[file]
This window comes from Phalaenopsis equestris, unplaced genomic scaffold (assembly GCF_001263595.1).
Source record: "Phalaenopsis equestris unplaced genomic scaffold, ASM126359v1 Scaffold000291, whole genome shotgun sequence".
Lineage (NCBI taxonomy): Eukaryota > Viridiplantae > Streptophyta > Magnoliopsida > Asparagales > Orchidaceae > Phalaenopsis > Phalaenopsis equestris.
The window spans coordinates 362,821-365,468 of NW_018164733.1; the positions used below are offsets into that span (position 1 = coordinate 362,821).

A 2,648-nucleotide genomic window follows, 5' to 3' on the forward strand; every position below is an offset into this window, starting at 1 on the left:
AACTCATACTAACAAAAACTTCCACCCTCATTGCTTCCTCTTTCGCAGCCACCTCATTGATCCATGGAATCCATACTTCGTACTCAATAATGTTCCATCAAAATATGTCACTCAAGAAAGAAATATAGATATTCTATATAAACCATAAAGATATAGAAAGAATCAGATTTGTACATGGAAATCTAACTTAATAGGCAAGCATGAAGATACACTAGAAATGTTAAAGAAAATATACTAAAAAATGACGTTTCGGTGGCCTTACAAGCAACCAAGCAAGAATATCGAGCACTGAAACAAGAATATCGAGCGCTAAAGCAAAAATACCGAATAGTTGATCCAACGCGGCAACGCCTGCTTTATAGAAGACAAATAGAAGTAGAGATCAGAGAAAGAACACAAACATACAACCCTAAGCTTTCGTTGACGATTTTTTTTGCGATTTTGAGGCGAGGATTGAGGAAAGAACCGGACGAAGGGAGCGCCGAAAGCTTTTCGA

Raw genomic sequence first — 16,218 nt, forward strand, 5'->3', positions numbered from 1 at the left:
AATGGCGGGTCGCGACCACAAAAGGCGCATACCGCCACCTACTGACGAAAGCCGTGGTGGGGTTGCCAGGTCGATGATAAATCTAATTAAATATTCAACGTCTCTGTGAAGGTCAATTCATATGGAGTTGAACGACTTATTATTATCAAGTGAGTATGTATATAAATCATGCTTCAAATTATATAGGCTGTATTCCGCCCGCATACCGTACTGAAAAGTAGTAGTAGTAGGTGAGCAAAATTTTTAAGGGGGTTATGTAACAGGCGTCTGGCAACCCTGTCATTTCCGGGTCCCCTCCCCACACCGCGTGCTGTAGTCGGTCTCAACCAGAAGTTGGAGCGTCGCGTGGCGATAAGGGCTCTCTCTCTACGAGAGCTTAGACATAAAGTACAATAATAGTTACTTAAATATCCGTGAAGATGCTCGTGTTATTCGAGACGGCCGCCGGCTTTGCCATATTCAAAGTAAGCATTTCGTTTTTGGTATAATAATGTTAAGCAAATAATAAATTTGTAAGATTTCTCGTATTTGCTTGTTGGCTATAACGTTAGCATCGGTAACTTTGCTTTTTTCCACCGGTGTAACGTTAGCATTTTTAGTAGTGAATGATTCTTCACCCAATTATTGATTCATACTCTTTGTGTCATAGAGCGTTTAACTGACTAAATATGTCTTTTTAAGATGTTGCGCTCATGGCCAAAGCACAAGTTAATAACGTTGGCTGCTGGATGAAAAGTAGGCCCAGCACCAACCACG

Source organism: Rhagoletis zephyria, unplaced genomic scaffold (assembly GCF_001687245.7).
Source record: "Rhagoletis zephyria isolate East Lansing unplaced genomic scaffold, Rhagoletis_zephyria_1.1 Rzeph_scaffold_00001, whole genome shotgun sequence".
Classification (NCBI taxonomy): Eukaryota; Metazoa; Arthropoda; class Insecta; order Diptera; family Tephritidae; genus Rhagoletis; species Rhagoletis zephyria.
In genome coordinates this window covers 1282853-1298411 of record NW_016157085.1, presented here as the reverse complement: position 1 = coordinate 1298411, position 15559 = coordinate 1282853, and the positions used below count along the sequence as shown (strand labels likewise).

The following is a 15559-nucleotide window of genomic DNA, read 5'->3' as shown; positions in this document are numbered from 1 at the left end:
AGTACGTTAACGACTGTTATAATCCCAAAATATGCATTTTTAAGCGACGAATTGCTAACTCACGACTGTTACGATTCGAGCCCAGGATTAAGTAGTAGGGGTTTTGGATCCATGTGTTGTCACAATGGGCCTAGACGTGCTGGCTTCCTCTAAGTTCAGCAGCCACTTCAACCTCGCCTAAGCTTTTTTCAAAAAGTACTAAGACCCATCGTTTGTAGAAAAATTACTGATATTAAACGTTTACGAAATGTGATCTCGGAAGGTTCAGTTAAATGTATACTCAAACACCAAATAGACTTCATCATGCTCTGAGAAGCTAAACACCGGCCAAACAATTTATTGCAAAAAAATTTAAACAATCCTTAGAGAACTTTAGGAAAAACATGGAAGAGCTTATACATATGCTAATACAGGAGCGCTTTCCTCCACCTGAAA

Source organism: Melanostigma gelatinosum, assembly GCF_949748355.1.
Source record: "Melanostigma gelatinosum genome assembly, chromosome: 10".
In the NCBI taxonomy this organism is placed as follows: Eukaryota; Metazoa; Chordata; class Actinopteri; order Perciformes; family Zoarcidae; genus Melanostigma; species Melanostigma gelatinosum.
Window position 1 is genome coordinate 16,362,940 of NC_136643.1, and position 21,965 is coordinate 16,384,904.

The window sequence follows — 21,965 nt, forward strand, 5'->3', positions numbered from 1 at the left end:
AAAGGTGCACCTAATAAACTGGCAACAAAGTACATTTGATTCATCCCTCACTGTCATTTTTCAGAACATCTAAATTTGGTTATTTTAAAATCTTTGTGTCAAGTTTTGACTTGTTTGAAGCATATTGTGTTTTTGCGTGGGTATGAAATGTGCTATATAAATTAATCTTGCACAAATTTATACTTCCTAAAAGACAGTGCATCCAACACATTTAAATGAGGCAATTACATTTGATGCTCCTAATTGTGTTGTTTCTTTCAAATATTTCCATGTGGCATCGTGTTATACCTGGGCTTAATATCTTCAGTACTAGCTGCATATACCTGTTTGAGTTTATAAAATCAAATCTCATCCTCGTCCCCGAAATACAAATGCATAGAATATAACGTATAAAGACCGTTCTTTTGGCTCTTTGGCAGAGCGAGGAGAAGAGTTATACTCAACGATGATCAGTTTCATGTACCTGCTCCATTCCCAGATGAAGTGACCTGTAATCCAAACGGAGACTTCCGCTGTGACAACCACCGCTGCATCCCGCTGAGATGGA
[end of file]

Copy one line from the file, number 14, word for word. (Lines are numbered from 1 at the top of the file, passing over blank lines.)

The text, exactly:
AGTACGTTAACGACTGTTATAATCCCAAAATATGCATTTTTAAGCGACGAATTGCTAACTCACGACTGTTACGATTCGAGCCCAGGATTAAGTAGTAGGGGTTTTGGATCCATGTGTTGTCACAATGGGCCTAGACGTGCTGGCTTCCTCTAAGTTCAGCAGCCACTTCAACCTCGCCTAAGCTTTTTTCAAAAAGTACTAAGACCCATCGTTTGTAGAAAAATTACTGATATTAAACGTTTACGAAATGTGATCTCGGAAGGTTCAGTTAAATGTATACTCAAACACCAAATAGACTTCATCATGCTCTGAGAAGCTAAACACCGGCCAAACAATTTATTGCAAAAAAATTTAAACAATCCTTAGAGAACTTTAGGAAAAACATGGAAGAGCTTATACATATGCTAATACAGGAGCGCTTTCCTCCACCTGAAA